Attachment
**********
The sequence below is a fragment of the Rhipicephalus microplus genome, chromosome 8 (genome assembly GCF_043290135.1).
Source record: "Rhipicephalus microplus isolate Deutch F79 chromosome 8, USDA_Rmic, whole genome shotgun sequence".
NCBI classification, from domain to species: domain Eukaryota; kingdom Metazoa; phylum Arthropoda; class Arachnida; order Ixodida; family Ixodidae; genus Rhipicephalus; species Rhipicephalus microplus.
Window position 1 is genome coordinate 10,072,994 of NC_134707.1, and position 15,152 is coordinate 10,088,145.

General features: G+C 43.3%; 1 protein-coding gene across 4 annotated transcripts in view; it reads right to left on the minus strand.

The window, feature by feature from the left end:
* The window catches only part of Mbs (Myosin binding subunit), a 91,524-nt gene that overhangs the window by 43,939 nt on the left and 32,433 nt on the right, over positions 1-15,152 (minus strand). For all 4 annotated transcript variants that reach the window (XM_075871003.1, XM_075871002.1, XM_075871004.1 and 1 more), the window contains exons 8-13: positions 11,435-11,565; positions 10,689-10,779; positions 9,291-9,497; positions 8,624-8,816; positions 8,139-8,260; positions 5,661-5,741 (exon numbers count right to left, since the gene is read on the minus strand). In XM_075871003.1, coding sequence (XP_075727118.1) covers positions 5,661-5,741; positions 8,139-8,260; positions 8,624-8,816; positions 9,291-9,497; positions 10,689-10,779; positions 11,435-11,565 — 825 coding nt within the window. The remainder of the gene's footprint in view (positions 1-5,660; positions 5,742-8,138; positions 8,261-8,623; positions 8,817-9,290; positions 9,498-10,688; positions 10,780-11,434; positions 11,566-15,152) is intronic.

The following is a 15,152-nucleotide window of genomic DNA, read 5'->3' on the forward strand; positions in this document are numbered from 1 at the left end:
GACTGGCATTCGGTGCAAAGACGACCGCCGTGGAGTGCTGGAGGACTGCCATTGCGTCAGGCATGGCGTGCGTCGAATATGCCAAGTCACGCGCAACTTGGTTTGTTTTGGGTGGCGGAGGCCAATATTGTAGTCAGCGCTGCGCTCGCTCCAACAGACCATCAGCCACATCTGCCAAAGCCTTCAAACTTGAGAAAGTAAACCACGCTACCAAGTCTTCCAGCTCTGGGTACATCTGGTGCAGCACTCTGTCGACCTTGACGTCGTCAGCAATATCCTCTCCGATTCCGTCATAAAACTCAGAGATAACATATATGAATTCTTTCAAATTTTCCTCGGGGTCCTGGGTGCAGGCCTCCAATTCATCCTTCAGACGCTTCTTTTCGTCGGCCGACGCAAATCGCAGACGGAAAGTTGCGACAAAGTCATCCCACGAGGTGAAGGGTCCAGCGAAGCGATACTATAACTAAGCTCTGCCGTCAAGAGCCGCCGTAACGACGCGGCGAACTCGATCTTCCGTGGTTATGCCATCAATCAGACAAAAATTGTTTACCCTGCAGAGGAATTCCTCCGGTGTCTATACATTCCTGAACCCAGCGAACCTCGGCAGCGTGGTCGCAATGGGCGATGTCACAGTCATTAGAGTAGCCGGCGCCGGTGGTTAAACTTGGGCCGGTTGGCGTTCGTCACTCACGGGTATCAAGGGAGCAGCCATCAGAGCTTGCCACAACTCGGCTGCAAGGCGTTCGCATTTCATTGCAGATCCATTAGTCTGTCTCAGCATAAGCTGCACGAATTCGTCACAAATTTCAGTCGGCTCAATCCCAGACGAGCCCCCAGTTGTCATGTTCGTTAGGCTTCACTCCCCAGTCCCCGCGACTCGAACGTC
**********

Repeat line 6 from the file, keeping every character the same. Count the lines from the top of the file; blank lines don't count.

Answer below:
The window, feature by feature from the left end: